On History: Written by the Victors

By | Tuesday, February 09, 2016 Leave a Comment
The recent flap over that New York Times piece about Deadpool, Rob Liefeld, and Fabian Nicieza (CBR has a nice summary of the whole thing) brings to mind the old adage: "History is written by the victors." The NYT article takes a very singular -- and very distorted -- perspective on everything and, were it not for the fact that all of the participants and their friends are pretty active online, it may have stood unchallenged. As far as I know, nothing is technically inaccurate in the piece, but it's definitely written in a way to skew readers' perceptions.

That's not the first time this has happened in comics either, of course. There was that infamous New York Herald-Tribune article about Jack Kirby and Stan Lee back in 1966 that was incredibly dismissive of Kirby. Steve Ditko left Marvel shortly afterwards, and while Kirby stayed on a few more years, he moved to California -- working across the country was virtually unprecedented in comics at that time. Again, it wasn't technically inaccurate (Roy Thomas was a silent witness to the interview that was conducted and has since noted he recalled nothing factually incorrect) but it was decidedly skewed towards putting Lee on a pedestal. But without Kirby having a real outlet to critique the article publicly, it essentially stood as gospel for decades.

What about the histories of Superman and Batman? Siegel and Shuster were given credit for creating Superman, but for generations DC basically stopped mentioning them after a simple "created by" notice. While Bob Kane fared better with Batman, co-creator Bill Finger was relegated to the gutters remaining almost completely anonymous until the late 1960s and, even today, is only starting to get recognized for his work.

That's one of the reasons I study comic book history. Because every writer is promoting their own agenda (or, more frequently, the agenda of whoever's paying them) any given history is going to be skewed somehow. A history of DC Comics written by a DC staffer is going to paint a different picture than one written by a freelance journalist. Written histories reflect the biases of the writer and YOUR job, as a reader, is to figure out where the author is coming from and how that might be impacting the way they're relaying events. Have you noticed how many "history of comic books" pieces are completely focused on American comics exclusively? As if there were none anywhere else in the world? Or how about those same histories glossing over the number of women and minorities that worked in the industry?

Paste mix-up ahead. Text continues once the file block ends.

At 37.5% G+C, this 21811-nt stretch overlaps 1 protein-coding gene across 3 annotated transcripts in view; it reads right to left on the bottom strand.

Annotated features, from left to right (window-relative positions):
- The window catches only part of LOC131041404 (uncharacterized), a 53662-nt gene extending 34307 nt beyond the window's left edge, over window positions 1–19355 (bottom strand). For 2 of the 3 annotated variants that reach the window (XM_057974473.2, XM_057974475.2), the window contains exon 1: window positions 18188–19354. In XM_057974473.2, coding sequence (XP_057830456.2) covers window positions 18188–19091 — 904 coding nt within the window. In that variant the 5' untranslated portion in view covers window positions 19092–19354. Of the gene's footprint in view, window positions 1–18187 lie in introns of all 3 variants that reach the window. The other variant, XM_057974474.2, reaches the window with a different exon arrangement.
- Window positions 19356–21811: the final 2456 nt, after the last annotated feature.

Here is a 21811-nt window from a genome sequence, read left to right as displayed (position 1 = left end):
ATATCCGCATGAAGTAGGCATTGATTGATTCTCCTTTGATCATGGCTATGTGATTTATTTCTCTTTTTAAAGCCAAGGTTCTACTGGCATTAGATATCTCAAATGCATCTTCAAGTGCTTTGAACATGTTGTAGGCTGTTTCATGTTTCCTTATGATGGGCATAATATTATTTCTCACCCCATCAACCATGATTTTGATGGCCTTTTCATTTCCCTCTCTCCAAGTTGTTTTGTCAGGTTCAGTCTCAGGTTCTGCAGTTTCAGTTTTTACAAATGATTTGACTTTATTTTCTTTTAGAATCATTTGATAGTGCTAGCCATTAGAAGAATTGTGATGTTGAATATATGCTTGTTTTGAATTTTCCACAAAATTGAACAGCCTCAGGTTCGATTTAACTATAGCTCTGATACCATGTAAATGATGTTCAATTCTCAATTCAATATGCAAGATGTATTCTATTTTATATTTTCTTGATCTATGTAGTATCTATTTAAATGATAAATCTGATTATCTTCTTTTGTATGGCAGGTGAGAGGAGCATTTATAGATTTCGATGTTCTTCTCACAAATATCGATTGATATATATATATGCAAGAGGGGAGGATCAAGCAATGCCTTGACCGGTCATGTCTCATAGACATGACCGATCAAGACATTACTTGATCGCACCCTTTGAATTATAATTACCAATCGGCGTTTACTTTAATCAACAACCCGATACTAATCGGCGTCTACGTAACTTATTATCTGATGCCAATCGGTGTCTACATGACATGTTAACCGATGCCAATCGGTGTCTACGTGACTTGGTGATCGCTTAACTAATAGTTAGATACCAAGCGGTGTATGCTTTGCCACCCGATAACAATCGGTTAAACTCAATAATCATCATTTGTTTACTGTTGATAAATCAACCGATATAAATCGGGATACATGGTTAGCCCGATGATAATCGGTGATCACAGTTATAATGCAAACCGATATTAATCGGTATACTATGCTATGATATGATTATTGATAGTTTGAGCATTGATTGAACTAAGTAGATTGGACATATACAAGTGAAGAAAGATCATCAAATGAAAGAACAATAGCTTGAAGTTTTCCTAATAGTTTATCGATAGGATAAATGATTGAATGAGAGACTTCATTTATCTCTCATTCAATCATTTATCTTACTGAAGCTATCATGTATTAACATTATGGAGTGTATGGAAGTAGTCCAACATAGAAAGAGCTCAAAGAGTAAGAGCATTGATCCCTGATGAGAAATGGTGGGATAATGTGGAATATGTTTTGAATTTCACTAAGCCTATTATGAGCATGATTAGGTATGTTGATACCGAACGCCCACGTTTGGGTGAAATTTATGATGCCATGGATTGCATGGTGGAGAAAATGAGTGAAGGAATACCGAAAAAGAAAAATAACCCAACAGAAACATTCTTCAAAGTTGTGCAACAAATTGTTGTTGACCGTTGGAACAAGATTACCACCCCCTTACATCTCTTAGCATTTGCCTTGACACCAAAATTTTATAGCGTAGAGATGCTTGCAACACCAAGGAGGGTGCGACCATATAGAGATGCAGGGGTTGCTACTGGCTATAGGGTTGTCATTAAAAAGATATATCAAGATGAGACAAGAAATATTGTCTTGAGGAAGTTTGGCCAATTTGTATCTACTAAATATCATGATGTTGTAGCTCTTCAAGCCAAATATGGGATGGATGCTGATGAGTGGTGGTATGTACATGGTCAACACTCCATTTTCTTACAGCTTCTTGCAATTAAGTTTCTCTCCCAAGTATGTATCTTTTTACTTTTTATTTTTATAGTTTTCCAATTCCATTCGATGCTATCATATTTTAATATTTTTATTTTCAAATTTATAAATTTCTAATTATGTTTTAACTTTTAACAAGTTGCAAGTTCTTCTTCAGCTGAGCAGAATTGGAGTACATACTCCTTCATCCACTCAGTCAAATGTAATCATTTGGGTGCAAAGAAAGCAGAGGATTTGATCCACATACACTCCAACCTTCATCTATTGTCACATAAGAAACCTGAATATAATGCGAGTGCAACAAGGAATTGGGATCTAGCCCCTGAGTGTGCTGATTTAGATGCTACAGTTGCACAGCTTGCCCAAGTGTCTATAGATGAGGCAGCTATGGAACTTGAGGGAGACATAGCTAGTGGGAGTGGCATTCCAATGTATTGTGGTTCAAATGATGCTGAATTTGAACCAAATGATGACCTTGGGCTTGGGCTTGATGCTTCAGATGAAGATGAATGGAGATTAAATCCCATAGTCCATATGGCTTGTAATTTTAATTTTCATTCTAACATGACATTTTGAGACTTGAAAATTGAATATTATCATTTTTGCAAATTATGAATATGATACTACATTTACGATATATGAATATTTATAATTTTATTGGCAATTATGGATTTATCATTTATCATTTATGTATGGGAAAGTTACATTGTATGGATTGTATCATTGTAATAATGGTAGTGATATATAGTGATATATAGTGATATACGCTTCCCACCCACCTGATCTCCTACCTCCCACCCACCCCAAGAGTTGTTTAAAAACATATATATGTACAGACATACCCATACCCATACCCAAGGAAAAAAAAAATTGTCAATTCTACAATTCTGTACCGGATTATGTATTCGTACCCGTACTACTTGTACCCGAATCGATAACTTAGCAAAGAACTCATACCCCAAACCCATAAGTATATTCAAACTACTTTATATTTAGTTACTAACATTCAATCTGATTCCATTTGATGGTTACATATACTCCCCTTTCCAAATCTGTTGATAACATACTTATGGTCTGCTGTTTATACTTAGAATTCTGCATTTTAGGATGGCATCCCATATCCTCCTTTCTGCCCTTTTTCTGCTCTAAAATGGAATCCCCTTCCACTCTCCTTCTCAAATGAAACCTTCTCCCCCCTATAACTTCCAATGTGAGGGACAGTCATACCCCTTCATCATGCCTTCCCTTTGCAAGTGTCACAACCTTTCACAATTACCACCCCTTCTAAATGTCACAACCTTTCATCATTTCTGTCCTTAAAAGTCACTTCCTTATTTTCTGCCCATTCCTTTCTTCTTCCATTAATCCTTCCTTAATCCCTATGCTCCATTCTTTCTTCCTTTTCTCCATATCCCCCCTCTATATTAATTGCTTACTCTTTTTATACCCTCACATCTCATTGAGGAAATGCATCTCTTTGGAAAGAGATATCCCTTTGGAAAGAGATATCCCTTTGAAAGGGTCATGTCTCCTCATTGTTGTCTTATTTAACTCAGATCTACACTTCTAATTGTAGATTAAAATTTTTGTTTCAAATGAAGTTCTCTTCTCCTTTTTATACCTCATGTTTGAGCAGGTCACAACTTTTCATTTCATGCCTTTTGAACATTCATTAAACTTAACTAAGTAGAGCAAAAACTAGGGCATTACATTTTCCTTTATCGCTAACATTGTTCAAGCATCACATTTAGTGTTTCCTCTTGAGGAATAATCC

When you read ANY piece -- including those written by me -- keep in mind that the author is coming to the table with her or his own ideas that may or may not do justice to what actually happened or to anyone involved. In the past, those who had the biggest platform generally won the discussion by the mere absence of the little guy's voice. With the internet, everyone has access to the same platform, but not everyone is as adept at using it, so the little guy's voice can still get lost. Keep your ears open to those little guys!
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